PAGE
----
The route started in a cued and at 5.5km the runners passed through a hilly passage before entering sand dunes. CP1 Brought a welcome rest at 13km and then the dunes continued to CP2 at 22.9km. There was a great deal of soft sand today and this continued in varying degrees all the way to the line with a narrow gorge at 25km and a small climb at 28.4km breaking up the terrain before the finish on a flat rocky plateau.

Predicted race times were 2:10 for the men and 2:35 for the ladies and these times were almost matched exactly with Mohamad El Morabity winning ahead of his brother and reigning MDS Champion, Rachid El Morabity, by just a handful of seconds. Ever present Abdelkader El Mouaziz was 3rd ahead of strong Peruvian runner Remigio Huaman.

For the ladies, 2016 MDS Champion Natalia Sedykh started the race with a strong performance ahead of USA runner Magdalena Boulet, their times 2:38:47 and 2:43:09 respectively.

Bouchra Eriksken was a surprise 3rd ahead of UTWT champion Andrea Huseer and the UK’s Gemma Game was 5th.

  1. 1.Mohamed El Morabity 2:11:30
  2. 2. Rachid El Morabity 2:11:42
  3. 3. Abdelkader El Mouaziz 2:13:00
  4. 4. Remigio Huaman 2:16:17
  5. 5. Merile Rober 2:17:29
  6. Natalia Sedykh
  7. Magdalena Boulet 2:43:09
  8. Bouchra Eriksen 2:47:05
  9. Andrea Huser 2:48:47
  10. Gemma Game 2:55:01

Stage 2 will start at 0830 and will be challenging day 0f 29km with a 11h 30m cut off.

Full results HERE

Kilian Jornet Summits Mt Everest

Kilian Jornet Summits Mt Everest – Alone and without fixed ropes or oxygen, he completes the climb in and amazing 26 hours.

Kilian Jornet has done it again. The Catalan successfully summited Mount Everest this week in 26 hours without the use of additional oxygen or fixed ropes. Alone, in a single climb, Jornet reached the summit of the world’s highest mountain (8848 metres).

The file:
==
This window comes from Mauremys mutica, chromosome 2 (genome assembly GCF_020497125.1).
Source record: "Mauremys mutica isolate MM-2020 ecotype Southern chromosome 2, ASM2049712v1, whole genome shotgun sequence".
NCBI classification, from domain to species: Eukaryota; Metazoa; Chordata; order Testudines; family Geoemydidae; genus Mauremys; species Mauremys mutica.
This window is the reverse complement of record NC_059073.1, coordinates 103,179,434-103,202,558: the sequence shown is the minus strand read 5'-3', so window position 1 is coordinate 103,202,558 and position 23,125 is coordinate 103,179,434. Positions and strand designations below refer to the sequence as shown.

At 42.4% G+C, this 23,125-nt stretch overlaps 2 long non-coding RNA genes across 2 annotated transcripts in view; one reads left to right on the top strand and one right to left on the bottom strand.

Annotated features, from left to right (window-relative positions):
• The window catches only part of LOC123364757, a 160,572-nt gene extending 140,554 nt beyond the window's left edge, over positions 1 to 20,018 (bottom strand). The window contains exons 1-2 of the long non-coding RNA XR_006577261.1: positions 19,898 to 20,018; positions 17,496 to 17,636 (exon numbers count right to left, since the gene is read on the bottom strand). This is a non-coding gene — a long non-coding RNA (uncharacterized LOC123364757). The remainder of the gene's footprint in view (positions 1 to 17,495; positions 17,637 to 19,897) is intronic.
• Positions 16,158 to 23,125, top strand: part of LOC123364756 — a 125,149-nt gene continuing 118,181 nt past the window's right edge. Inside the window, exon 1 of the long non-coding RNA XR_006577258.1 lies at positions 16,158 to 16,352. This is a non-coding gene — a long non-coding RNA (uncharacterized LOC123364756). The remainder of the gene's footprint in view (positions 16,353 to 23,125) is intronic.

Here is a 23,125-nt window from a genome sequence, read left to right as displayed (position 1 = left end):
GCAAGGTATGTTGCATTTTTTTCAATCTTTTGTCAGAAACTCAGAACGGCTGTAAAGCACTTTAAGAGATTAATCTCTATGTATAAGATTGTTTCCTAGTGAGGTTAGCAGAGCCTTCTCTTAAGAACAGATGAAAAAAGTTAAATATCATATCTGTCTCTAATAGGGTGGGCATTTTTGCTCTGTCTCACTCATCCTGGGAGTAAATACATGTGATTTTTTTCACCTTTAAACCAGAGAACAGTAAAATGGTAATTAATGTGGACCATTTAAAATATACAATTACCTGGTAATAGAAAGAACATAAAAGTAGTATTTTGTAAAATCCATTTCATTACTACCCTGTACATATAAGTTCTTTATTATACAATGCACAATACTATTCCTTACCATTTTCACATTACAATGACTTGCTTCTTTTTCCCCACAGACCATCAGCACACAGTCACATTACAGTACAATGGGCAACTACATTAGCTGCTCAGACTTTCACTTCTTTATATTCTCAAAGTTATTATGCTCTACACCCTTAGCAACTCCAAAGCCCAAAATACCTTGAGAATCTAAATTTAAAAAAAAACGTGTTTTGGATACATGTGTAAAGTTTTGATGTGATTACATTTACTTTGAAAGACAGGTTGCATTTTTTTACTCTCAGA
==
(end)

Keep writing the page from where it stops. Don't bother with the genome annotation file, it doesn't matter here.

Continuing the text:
The climb sets a *new “Fastest Known Time” of 26 hours from the Everest Base Camp (5,100 metres) to the summit. Due to stomach problems, Jornet didn’t complete the descent to the Everest Base Camp, having to at the Advanced Base Camp (6,500 metres) before the final descent.

“Up to 7,700m I felt really good and was making progress as planned, but then I started to feel unwell, probably from stomach virus,”Jornet said. “From then on I made slow progress and had to keep stopping to recover. I finally reached the summit at midnight.”

 He completed the climb from Everest Base Camp at the ancient Rombuk monastery to the summit via the traditional route up the north face. Jornet began the challenge at Everest Base Camp on May 20 at 22h local time (+5: 45 GMT).

At 12h15 local time he was back at the Everest Advanced Base Camp, where he confirmed reaching the summit at midnight. In general, expeditions take four days to reach the summit from the Advanced Base Camp. Given his stomach virus, Jornet decided to end the attempt at the Advanced Base Camp instead of descending to the Base Camp, near the Rombuk monastary, as he’d initially intended.